Tufton Professional Baseball LLC, the Ripken entity leasing the stadium for baseball games, selected two: Bill Ripken and Ritzer. The board's first chairman - a city appointee - was Karas, who had helped gain political and financial backing for the stadium and had been actively involved with the city's Ripken Museum.
Aberdeen's share of the project eventually grew to $11 million, including the extension of sewer and other services. Even though the sale of adjacent land brought in $4.2 million, it became apparent that revenues would not cover the mounting debt.
The city was counting on a ticket tax and the potential for parking fees, advertising on a billboard and non-baseball events. The tax raised about $140,000 the first season, but the city had little success attracting concerts, banquets or similar functions. In 2002, those events brought in only $2,000.
"We were too disjointed to make it work right," said Karas, referring to the board members' responsibility for events. That's why they decided to hire an outside firm and chose Ripken's group, Tufton, to book and stage events. The board agreed to split the revenue in an agreement that would be reworked twice in later years.
Parking fees could have raised money for the city, which has an "exclusive right" to charge up to $2 per car at baseball events. But the contract requires getting permission from Tufton, which has been opposed.
Even the billboard idea had to be scrapped when the placement was found to violate federal guidelines for ads alongside interstate highways.
A crucial vote
In the summer of 2003, the city prepared to close on a deal it had counted on to provide a steady source of additional revenue - the proposal by Nottingham Properties Inc. for a retail and entertainment center bordering the stadium. When City Council member Hansen questioned whether the deal had a penalty provision if the developer failed to deliver, Brand, the city's special projects lawyer, said none was needed.
"Mr. Brand advised the council to sign the contract stating that this was Nottingham's last offer," according to minutes of the council's July 14 meeting. The deal was approved 4-1, with Hansen voting against it.
A lawsuit from a rival developer delayed the sale for two years, and the property remains largely dormant. J. Joseph Credit, the former Nottingham chief executive officer, said this week that construction of the retail development is not likely to begin until next spring.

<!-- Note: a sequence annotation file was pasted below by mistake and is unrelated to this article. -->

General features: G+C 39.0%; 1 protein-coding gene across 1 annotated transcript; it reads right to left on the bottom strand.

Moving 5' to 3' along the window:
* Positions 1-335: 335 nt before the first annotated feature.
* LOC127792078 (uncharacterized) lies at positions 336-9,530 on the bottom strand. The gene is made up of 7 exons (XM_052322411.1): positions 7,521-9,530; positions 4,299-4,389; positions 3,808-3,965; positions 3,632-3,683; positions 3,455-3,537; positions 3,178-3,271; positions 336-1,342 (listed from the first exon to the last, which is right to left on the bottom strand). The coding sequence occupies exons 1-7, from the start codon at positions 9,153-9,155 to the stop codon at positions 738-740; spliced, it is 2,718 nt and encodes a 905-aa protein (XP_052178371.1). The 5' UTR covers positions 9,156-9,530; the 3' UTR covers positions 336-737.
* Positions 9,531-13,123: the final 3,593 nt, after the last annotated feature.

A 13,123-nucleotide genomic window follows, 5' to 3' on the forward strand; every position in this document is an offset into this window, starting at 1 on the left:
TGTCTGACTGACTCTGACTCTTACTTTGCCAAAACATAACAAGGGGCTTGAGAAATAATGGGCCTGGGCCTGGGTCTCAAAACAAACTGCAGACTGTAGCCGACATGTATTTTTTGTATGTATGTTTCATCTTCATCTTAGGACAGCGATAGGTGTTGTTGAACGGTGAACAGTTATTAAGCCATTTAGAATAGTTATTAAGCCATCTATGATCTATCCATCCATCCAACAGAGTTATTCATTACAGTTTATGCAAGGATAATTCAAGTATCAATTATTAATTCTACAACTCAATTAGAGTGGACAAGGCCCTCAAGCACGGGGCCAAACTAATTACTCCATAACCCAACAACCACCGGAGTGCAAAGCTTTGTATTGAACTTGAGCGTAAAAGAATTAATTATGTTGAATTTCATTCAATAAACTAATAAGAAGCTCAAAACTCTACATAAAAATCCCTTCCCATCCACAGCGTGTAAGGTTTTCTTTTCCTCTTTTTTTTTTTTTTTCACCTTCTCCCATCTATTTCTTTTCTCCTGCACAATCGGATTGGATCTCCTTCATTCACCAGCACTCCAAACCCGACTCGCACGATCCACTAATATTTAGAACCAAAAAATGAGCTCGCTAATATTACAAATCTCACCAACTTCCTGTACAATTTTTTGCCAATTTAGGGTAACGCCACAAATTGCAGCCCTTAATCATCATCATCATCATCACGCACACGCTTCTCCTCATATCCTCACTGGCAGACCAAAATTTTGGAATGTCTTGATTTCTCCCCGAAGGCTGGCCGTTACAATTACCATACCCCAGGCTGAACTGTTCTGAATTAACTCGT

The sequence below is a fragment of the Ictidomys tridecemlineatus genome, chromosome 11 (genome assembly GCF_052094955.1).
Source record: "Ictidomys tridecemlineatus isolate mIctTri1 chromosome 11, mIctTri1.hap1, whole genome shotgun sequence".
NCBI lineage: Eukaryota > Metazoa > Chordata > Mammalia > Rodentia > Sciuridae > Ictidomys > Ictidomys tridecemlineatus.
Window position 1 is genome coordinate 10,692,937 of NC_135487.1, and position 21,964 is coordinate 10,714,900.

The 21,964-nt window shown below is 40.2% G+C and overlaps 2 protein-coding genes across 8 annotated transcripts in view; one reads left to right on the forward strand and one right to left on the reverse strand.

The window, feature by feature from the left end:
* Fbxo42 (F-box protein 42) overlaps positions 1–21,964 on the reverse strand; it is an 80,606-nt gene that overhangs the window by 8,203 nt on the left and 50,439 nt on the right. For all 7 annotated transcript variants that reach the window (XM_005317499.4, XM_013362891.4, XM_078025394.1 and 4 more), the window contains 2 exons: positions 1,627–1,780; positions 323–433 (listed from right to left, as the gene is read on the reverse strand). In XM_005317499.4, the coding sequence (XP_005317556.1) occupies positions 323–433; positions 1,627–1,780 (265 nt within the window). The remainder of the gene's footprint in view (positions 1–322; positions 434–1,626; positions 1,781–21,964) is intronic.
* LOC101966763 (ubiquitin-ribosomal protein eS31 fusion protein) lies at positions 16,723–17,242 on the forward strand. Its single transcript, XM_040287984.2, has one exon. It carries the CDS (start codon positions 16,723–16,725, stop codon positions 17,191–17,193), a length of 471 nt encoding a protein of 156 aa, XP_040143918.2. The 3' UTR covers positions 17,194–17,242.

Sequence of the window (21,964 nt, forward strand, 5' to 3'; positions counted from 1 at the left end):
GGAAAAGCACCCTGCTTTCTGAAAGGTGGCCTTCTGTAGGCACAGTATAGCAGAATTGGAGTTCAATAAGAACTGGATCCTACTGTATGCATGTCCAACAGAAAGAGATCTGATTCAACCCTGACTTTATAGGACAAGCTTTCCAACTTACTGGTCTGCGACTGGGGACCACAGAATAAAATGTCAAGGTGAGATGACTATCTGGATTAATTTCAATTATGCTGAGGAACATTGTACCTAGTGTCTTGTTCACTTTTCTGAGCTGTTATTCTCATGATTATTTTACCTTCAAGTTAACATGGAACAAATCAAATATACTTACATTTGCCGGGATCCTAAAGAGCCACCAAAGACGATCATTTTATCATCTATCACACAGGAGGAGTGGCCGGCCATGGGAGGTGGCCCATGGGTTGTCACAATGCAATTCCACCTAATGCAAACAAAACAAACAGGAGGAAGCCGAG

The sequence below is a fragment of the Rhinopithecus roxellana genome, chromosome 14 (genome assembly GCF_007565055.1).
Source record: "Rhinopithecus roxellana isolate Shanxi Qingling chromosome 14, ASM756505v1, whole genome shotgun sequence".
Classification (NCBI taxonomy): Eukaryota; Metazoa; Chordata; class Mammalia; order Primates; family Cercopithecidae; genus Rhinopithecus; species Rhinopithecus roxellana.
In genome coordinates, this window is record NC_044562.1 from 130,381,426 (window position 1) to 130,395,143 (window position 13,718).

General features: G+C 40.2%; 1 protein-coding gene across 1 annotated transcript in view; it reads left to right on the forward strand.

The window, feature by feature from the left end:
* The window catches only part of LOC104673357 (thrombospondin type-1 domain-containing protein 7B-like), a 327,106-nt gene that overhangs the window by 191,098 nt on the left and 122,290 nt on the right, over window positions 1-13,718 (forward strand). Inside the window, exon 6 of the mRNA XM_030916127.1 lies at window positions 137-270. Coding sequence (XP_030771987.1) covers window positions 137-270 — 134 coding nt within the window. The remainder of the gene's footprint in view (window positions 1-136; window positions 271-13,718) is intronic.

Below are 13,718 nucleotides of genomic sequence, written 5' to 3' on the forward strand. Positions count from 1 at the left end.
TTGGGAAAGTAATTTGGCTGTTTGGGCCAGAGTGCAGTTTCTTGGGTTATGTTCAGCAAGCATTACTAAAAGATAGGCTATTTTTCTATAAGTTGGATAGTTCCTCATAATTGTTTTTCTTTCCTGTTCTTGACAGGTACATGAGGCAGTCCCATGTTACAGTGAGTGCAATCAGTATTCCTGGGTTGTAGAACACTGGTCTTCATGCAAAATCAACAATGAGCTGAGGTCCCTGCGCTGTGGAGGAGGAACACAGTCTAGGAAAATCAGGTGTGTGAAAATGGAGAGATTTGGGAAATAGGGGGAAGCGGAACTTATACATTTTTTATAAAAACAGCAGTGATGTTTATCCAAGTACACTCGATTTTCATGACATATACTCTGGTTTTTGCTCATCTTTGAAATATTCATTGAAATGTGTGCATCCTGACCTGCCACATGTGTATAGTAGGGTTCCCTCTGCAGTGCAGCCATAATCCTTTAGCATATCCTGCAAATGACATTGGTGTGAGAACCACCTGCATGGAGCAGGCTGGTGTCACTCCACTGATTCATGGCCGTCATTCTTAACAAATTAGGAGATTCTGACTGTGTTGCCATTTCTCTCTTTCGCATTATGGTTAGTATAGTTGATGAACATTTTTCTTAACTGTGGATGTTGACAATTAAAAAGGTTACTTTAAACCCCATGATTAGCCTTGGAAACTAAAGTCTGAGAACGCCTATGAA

"We still have a long way to go. That doesn't mean we're not committed to moving hard," said Credit, who continues to manage properties acquired by Nottingham before a recent series of transactions that split up much of its holdings among several firms.
He noted that a residential component near the stadium is under way. But the rest might not be completed until 2009 at the earliest. City officials' cash flow concerns, meanwhile, are "their business," he said.
Aberdeen's foray into the role of developer was also mixed in regard to land for the academy. For one thing, the city's agreements postponed lease payments until operations began in 2003, so scant revenue flowed from the various Ripken entities to pay down debt that had been incurred. In addition, infrastructure cost twice what had been projected to improve the academy's land. From the outset, records show, lease payments have fallen short of what was needed to cover the city's costs.
Dacey said in a January 2004 memo that he was shifting money from different funds so the city would not default on its bonds. The next month, the city's finance department estimated that the stadium fund would run deficits every year until 2022.
Later that year, the stadium board sought help. It hired Massachusetts-based consultant Beacon Sports Capital Partners over the objections of board member Bill Ripken, who said the unique arrangements would be difficult for an outsider to assess.
In a 2005 report, Beacon wrote that Tufton refused to provide certain financial information that the board needed to fulfill its "fiduciary responsibility" to citizens. From the limited information provided, Beacon determined that Tufton's revenue from booking non-baseball events was likely "one of the highest in the minor league baseball industry."
The consultant, among other things, advised renegotiating the agreement with Tufton to get more money out of events at the stadium. But Beacon's advice went mostly unheeded.
While the city struggled, the Ripken group has continued to make the most of profit-making opportunities granted by the city. It used its right to sell advertising inside and outside of the stadium. One large ad for financial services company MBNA is displayed on the back of the scoreboard overlooking Interstate 95 - near where the city envisioned a billboard.
(Among the team's sponsors is the Baltimore Sun Co., which also has other business arrangements with Ripken and his companies. Ripken writes a weekly column for the newspaper on youth sports.)
This season, Tufton added a party deck in right field and a video scoreboard in left-center field. A local BMW dealership also signed a multiyear sponsorship deal for naming rights in the swanky tier now known as the "BMW of Bel Air Club Level."
"I guess we're getting a little more sophisticated in our sixth year," Cal Ripken said of the upgrades.